I started, and am more than likely to finish, a port of the Seven Years War rules I used some time ago... as I get older I crave simplicity, and they work for me, it's entirely possible I will rip idea's left right and centre and use those...

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A virtual bookshelf
  • Cheriton 1644 by John Adair [clicky]I did a lot of research, and also on the Battlefields trust website, and the information boards at the battlefield itself tended towards the "northern position", Adair argues (very well I have to say) for the "southern position" -  8/10
  • Edgehill - The Kineton Fight - 1642

  • So leaving all the usual history stuff to one side (as wargamers I would say we all have a rough idea on why the English Civil War was fought) this book is about the first major engagement (yes there were some skirmishes and minor engagements before, but this was the first big battle) not only substantial research on the timetable of the actual battle (who was where and when and why), but the bigger benefit to me was the earlier chapters on each of the major arms - cavalry, infantry and artillery - their equipment, training and weapons at this stage of the war with some commentary on how these changed as the war progressed..

    So we learn that at this stage of the war Parliament would have had better equipment (access to London and the main armaments factories and arsenals), which in turn lead to a higher proportion of musket to pike (2:1 or better compared with 1:1 or 3:2 for the Royalists), and that Pike would have worn more armour at this stage of the war (it tended to be worn less as the war progressed, due to improved musketry, and the weight)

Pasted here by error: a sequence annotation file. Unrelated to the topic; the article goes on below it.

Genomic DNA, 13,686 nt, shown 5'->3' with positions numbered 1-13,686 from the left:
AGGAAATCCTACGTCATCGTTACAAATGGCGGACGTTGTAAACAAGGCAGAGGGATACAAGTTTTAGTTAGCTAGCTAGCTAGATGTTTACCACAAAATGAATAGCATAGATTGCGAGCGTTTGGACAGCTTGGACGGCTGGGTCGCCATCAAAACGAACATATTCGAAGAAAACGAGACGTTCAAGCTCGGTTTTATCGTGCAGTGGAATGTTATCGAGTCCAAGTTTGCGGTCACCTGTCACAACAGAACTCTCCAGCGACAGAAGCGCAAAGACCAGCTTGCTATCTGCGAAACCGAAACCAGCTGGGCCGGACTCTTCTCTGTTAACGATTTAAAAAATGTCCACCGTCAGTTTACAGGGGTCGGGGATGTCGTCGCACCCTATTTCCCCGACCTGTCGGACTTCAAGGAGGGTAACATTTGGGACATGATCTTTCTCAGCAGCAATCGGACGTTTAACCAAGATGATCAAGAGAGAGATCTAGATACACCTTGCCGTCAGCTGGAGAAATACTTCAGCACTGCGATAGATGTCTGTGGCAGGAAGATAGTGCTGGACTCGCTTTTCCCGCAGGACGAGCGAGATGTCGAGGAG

Both sides had armies that were pretty new to the game. Largely raw, and poorly trained, but leavened by experienced NCO's, officers and gentry that would have had had recent experience on the Continent either with Gustavus in Sweden, or the Thirty Years War in mainland Europe, and some of them would have fought in the Bishops Wars [clicky] a few years before. The authors (Christopher L. Scott, Alan Turton, Eric Gruber von Arni) have a very good chapter on the two major deployment/tactical types - the Swedish and Dutch systems - and the differences between them.. a chapter I feel I'll be coming back to again to refresh my memory from time to time.

    This site is very good [clicky] on the difference between the two (and on a huge number of other subjects to do with the English Civil War!) but basically the Dutch System was older, more basic (deeper ranks and chequer board deployment) and more easy to learn (and was used by Essex and his Parliamentarian army at the battle), the Swedish System (fewer ranks, diamond pattern deployment, and more complex firing methodology) was newer and controversially was adopted by Charles on the advice of his battlefield commanders (Rupert).. possibly one of the deciding factors in his losing the battle given the paucity of training his infantry had?

    All in all then I thought the book was a belter, and an excellent primer to the early armies of the English Civil War.. time will tell if subsequent research comes up with contradictions, but I thought it was very good.. Steve the Wargamer rates it 9/10..

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Battlefield walks..